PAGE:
In 2011, the Conservatives committed to allowing eligible families to split their income for tax purposes, and also offered a suite of tax breaks for families if elected — but not until the budget was balanced.
It worked — they won.
Fast forward to 2015, another election year, and the newly balanced budget lands chock-full of measures that are, not surprisingly, contingent on the Conservatives being re-elected.
On Wednesday during question period, the Conservatives answered nearly every question they received on the budget by attacking the opposition for saying they'll repeal many of the tax-based commitments.
Those are a guarantee for this year either way. Many of the other marquee promises made Tuesday don't kick in until next year, or even the year after that — after the fall election, in other words.
Here's a look at some of them:
Defence and Security
— $2.5 million to support procurement efforts doesn't kick in until 2016.
— $11.8 billion over 10 years to increase the overall budget of the Canadian Armed Forces doesn't start to flow until 2017.
— $3 million over two years to create a broadband network dedicated to emergency management beginning in 2016.
—$750 million over two years, starting in 2017, for major public transit upgrades. Funding increases to $1 billion a year on an ongoing basis in 2019.
Research and Innovation
— $1.33 billion for six years, beginning in 2017, to the Canada Foundation for Innovation to support advanced research infrastructure at universities, colleges and research hospitals.
— $30 million over four years, starting in 2016, to support development in satellite communications.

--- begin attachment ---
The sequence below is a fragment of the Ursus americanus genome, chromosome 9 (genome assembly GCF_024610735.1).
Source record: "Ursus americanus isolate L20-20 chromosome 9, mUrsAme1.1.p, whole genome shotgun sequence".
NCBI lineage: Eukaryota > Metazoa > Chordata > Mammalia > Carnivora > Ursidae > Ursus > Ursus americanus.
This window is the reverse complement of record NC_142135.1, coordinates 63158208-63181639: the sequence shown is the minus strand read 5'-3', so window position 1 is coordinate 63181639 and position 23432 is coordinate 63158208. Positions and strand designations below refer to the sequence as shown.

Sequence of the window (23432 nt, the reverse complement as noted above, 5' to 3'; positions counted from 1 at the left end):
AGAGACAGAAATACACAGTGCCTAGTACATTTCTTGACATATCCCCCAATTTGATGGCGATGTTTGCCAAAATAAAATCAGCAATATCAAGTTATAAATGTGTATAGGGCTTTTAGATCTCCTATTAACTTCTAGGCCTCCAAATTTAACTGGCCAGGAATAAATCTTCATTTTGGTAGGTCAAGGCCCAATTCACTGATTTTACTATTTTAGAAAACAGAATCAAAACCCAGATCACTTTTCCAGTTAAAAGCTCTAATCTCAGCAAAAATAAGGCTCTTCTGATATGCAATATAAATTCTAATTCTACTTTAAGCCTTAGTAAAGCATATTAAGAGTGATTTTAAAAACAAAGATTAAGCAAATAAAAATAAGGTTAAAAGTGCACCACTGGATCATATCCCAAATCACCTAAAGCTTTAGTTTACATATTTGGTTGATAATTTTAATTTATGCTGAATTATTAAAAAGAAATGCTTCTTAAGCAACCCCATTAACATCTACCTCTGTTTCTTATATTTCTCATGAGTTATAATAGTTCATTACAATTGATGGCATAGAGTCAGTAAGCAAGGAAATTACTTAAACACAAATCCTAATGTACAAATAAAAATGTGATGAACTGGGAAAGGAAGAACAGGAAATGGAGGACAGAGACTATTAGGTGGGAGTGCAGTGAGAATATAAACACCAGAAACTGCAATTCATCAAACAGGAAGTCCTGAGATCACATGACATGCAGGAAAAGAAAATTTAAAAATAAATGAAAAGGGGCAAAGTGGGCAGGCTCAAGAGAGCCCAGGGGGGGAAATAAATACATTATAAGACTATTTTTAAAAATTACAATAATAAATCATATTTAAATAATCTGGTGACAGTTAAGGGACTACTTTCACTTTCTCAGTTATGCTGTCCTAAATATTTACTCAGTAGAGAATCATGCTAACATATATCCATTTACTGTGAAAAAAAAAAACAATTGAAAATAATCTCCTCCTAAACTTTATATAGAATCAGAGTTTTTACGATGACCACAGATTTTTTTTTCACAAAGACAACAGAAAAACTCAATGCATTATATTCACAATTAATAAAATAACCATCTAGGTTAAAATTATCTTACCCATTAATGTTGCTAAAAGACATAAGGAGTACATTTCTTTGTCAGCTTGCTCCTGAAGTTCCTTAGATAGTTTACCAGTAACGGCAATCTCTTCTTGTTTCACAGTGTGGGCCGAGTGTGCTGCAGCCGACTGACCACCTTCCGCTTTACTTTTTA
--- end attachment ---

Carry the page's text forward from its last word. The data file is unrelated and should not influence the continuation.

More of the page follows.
— $56.4 million over four years, starting in 2016-17, to allow for the creation of more industrial research and development internships.
Social and Environmental Policy
— Grand Challenges Canada, which works on global health issues, gets $22.8 million starting next year.
— Co-operative and non-profit social housing providers get $150 million in 2016 to prepay their mortgages and ease financial pressures.
— A government plan that keeps track of the human and environmental impacts of chemicals gets renewed funding of $491.8 million over five years, starting in 2016.
— The program that helps clean up federal properties that are contaminated is also being renewed, with $99.6 million over four years, beginning in 2016.
— $12 million over two years, starting in 2016–17, to help promote trade opportunities for Canadian agriculture and a further $18 million starting that year to market the products themselves.
— $86 million over two years, starting in 2016–17, to help the forest industry expand its research programs and market its products.